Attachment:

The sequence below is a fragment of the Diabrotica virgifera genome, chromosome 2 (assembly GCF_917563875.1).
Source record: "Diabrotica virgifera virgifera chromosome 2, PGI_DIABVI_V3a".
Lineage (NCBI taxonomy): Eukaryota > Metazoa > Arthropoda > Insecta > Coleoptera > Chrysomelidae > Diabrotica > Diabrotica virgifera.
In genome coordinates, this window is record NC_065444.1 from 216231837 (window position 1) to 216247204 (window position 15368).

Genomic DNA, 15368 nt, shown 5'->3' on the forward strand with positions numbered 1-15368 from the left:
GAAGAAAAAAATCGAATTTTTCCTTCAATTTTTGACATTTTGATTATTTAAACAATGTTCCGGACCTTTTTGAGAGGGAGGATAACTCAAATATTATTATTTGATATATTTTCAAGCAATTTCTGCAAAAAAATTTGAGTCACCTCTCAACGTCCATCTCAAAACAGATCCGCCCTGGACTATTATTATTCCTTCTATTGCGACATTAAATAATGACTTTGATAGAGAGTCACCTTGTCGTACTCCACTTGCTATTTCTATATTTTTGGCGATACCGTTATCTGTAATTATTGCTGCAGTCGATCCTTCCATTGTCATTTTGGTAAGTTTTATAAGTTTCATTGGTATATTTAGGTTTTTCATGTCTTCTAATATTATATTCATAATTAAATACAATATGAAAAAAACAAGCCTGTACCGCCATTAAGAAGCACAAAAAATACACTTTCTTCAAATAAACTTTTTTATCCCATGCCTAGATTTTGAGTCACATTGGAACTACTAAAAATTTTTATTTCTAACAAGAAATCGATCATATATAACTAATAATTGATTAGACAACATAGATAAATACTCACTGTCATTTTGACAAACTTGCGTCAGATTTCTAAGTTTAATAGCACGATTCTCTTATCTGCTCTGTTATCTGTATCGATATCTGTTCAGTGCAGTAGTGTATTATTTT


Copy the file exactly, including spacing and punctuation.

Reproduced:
The sequence below is a fragment of the Diabrotica virgifera genome, chromosome 2 (assembly GCF_917563875.1).
Source record: "Diabrotica virgifera virgifera chromosome 2, PGI_DIABVI_V3a".
Lineage (NCBI taxonomy): Eukaryota > Metazoa > Arthropoda > Insecta > Coleoptera > Chrysomelidae > Diabrotica > Diabrotica virgifera.
In genome coordinates, this window is record NC_065444.1 from 216231837 (window position 1) to 216247204 (window position 15368).

Genomic DNA, 15368 nt, shown 5'->3' on the forward strand with positions numbered 1-15368 from the left:
GAAGAAAAAAATCGAATTTTTCCTTCAATTTTTGACATTTTGATTATTTAAACAATGTTCCGGACCTTTTTGAGAGGGAGGATAACTCAAATATTATTATTTGATATATTTTCAAGCAATTTCTGCAAAAAAATTTGAGTCACCTCTCAACGTCCATCTCAAAACAGATCCGCCCTGGACTATTATTATTCCTTCTATTGCGACATTAAATAATGACTTTGATAGAGAGTCACCTTGTCGTACTCCACTTGCTATTTCTATATTTTTGGCGATACCGTTATCTGTAATTATTGCTGCAGTCGATCCTTCCATTGTCATTTTGGTAAGTTTTATAAGTTTCATTGGTATATTTAGGTTTTTCATGTCTTCTAATATTATATTCATAATTAAATACAATATGAAAAAAACAAGCCTGTACCGCCATTAAGAAGCACAAAAAATACACTTTCTTCAAATAAACTTTTTTATCCCATGCCTAGATTTTGAGTCACATTGGAACTACTAAAAATTTTTATTTCTAACAAGAAATCGATCATATATAACTAATAATTGATTAGACAACATAGATAAATACTCACTGTCATTTTGACAAACTTGCGTCAGATTTCTAAGTTTAATAGCACGATTCTCTTATCTGCTCTGTTATCTGTATCGATATCTGTTCAGTGCAGTAGTGTATTATTTT